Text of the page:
« Reply #8 on: December 01, 2019, 10:43:50 pm »
I use <servicename>@<mydomain>.co.uk for everything.

I stopped doing that years ago as spammers tend to just target {github,trello,tumblr,instagram,twitter,facebook,etc}@<domainname>} automatically as it's an easy fire and forget guess, they can also do targeted spear phishing as an account of tumblr@<mydomain> is going to be expected tumblr looking emails, so it's the perfect place to send faked tumblr password reset emails.

I'm moving to unique addresses for each service, but they're random-ish aliases (I run my own domain but disabled the catchall as it just attracted too much spam).

Most of the aliases are just the form <random_first_name>.<random_surname>@<mydomain.com>, e.g.

Twitter: david.jones@<mydomain.com>
Tumblr: robert.smith@<mydomain.com>
...

The idea is that there are no guessable addresses and they all look vaguely legitimate.

Sure I have to remember the unique addresses but having them all filtered to individual folders in a client means it's nice and quick to look them up. Password managers also make it easy.

Of course this is all thrown up in the air as the domain I've had for more than 20 years could be getting more expensive as the top level .org domain has been sold off to a private company (headed up by an ex-ICANN employee) and I'm guessing they'll start price gouging in a few years. My plan is to renew for a couple of years next time it comes around (to avoid the price hike) and then decide if I need to move everything to a new domain (or email address).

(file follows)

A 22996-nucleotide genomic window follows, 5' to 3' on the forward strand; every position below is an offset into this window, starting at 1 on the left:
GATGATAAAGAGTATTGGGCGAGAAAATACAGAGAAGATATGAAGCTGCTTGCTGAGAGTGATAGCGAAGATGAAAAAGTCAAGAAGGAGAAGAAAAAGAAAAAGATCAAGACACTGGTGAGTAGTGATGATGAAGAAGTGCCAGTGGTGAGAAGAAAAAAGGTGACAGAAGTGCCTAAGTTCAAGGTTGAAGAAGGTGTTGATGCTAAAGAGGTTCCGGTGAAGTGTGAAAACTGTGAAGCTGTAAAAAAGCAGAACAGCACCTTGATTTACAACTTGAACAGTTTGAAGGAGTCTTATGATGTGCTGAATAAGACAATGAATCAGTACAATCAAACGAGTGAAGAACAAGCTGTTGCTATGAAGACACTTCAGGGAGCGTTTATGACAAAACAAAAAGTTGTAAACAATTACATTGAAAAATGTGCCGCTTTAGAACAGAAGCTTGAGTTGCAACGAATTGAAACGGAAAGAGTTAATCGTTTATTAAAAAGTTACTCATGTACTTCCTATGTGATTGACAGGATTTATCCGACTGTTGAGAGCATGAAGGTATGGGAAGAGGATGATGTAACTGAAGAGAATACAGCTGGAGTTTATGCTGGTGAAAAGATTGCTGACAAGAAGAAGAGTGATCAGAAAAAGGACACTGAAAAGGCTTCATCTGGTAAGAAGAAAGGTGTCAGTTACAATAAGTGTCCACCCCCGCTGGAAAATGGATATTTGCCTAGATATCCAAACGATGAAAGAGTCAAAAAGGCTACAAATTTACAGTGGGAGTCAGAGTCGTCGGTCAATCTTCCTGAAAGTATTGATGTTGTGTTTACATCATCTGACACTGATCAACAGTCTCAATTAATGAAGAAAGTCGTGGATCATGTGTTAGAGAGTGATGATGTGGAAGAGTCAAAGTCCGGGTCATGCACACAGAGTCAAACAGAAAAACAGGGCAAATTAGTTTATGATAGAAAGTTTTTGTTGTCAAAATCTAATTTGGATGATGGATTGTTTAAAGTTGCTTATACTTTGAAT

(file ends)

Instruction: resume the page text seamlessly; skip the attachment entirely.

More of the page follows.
"Yes please" said Squirrel "biscuits are our favourite things."

SoreTween

  • Most of me survived the Pennine Bridleway.
Re: Email 'forwarding' service
« Reply #9 on: December 02, 2019, 10:31:43 am »
@Morat;
Yes static domain but I don't think that's necessary for my needs.  It was necessary for me to have an open port for a service I ran locally but i could switch to dynamic DNS now.  Titan just have my mx records pointing at their servers, basically I pay them to deal with the securing of public facing servers.

@Drossall:
Yes I do own the domains and can move them though it now seems there's no point.

@Greenbank:
Good idea, I might try that.  I already use randomly generated personal data, where I went to school, first pets name etc.  Random names might get past the problem I'm having.
2019 targets: TINAT 160 rough
There is only one infinite resource in this universe; human stupidity.

Morat

  • I tried to HTFU but something went ping :(
Re: Email 'forwarding' service
« Reply #10 on: December 21, 2019, 08:21:30 pm »
There are many ways to skin this cat, of course, but in your situation I'd set up a Centos server (minimal install) and install the free version of Zimbra. It would handle all your domains and provide webmail out of the box (or a connection to Outlook if you prefer). It'll do Activesync to Android/iPhone too if you install the paid version.

https://www.linuxtechi.com/install-opensource-zimbra-mailserver-centos-7/

You could host the server at home on your static IP or get hosting, your choice. If you're not a Linux person then you'd need to learn the basics first.

In any event, Cloudflare provide free DNS services with excellent DDoS protection, just pay someone like Easily when it comes to renewal time on the Domain.
Tandem Stoker, CX bike abuser (slicks and tarmac) and owner of a sadly neglected MTB.